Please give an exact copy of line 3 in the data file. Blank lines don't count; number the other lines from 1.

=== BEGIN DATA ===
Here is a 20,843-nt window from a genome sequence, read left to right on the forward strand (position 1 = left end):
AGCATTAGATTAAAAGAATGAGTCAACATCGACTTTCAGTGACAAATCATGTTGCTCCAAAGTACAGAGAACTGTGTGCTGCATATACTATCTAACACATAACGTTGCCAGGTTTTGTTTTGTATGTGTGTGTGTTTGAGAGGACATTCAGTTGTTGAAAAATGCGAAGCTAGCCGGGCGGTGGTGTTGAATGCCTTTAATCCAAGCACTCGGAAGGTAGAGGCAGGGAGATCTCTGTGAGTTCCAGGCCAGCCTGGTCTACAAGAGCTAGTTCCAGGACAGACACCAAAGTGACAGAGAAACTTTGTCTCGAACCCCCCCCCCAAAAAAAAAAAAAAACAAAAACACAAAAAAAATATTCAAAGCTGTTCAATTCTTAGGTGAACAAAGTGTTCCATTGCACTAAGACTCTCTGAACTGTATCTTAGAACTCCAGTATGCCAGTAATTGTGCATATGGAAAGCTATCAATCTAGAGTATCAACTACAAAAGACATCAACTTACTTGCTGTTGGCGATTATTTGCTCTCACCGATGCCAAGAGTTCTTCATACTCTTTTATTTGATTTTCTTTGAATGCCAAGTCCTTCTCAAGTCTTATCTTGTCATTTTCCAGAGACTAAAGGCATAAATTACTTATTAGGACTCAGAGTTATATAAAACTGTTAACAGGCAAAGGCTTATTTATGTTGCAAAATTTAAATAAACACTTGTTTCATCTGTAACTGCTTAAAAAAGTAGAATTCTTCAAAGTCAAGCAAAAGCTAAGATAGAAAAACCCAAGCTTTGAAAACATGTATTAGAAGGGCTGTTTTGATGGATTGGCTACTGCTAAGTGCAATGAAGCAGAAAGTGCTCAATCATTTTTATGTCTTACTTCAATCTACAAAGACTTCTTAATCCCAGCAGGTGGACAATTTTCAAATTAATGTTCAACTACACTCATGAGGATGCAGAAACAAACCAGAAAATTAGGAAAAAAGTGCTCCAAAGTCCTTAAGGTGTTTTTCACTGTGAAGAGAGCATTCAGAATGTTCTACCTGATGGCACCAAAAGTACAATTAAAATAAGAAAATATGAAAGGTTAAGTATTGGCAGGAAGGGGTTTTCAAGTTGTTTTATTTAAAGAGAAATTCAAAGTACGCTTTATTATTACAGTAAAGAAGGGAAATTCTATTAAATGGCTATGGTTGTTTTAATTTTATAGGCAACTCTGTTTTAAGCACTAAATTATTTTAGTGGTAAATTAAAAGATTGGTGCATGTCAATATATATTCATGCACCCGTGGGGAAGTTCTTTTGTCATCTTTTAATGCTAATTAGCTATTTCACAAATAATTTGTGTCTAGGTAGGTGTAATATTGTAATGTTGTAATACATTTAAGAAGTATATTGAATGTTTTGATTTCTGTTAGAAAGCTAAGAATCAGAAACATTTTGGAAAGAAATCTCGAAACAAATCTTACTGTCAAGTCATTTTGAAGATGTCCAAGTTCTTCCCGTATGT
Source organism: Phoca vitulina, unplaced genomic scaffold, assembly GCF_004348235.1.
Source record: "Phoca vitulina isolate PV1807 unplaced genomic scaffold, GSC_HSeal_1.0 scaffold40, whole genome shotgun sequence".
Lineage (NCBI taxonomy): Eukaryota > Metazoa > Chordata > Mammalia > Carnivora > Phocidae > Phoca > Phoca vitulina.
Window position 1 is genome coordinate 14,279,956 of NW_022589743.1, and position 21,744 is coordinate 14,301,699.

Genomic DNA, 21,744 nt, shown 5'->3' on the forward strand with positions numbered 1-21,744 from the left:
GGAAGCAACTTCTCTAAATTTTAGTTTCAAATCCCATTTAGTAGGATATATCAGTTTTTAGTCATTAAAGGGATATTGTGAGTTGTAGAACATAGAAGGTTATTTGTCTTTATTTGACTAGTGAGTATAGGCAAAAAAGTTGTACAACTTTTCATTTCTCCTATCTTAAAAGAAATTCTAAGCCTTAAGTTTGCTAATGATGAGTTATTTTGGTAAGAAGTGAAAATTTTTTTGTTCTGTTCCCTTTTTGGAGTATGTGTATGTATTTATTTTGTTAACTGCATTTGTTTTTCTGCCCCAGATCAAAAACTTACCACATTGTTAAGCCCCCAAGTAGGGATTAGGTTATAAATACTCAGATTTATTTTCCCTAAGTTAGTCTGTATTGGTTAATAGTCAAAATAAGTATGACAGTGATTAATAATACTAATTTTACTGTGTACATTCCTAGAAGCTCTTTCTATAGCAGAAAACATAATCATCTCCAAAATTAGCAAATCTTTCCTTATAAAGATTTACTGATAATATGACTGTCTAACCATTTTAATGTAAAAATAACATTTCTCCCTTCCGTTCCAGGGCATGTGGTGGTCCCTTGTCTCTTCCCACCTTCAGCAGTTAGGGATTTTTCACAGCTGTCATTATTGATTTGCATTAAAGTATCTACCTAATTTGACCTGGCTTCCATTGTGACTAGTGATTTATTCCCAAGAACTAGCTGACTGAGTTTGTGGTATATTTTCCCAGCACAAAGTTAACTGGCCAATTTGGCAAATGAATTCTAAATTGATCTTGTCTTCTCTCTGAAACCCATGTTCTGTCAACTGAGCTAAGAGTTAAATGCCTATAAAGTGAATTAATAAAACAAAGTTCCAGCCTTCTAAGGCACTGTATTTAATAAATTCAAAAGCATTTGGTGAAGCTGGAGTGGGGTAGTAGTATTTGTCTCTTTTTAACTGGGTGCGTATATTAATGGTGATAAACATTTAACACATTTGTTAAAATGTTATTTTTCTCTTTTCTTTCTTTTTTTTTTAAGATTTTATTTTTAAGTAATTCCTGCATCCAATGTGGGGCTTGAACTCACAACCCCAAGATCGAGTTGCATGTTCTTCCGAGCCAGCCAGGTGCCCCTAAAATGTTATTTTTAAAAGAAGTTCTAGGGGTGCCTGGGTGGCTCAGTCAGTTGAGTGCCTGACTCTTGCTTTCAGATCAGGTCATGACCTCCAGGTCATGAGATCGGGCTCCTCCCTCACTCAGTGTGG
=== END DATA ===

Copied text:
Source organism: Phoca vitulina, unplaced genomic scaffold, assembly GCF_004348235.1.